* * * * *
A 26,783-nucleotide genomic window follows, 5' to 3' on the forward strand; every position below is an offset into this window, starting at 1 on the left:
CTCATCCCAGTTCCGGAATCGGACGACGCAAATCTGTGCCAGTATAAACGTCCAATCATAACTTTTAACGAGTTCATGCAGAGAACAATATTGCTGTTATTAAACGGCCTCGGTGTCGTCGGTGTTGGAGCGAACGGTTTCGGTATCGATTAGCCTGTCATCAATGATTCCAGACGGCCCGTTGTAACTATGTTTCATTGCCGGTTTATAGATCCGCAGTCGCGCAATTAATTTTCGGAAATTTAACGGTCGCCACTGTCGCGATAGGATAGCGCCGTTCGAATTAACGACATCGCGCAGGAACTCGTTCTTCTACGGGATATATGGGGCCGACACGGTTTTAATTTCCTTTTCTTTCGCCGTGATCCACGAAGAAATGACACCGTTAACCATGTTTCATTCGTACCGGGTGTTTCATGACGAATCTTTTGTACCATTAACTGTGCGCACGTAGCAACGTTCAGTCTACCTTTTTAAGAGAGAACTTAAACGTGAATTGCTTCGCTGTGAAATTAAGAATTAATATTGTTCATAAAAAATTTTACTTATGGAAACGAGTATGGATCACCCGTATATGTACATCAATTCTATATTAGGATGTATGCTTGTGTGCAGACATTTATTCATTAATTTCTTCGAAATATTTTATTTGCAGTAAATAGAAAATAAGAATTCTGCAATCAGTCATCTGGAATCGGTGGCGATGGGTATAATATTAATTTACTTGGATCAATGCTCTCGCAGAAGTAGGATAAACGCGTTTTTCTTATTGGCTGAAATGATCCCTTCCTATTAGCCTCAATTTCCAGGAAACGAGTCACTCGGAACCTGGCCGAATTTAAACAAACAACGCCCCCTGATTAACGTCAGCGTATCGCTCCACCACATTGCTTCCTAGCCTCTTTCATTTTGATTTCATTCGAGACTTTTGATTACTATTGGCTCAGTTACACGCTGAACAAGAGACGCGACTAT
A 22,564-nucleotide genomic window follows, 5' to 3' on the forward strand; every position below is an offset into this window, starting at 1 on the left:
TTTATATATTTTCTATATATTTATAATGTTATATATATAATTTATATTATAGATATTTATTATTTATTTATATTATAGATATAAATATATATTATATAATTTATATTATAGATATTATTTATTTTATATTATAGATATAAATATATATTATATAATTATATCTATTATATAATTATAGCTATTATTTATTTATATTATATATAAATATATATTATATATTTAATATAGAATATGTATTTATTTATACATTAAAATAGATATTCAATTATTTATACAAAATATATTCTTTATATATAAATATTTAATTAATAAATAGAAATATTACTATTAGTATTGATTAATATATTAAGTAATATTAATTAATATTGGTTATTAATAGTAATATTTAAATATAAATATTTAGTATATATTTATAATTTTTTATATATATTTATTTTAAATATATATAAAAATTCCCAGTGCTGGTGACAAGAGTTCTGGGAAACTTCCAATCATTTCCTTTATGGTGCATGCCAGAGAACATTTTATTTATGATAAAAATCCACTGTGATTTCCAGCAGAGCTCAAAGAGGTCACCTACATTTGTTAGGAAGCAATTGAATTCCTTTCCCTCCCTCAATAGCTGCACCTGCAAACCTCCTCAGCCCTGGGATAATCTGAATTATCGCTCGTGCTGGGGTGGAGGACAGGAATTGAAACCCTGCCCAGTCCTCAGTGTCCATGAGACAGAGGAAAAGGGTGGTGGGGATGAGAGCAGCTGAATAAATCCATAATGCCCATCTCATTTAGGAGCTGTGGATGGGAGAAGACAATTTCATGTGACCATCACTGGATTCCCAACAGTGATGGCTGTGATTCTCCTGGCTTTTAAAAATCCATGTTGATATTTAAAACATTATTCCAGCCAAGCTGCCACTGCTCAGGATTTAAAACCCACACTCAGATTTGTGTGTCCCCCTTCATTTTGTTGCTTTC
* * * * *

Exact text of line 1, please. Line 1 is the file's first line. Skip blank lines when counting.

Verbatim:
A 26,783-nucleotide genomic window follows, 5' to 3' on the forward strand; every position below is an offset into this window, starting at 1 on the left: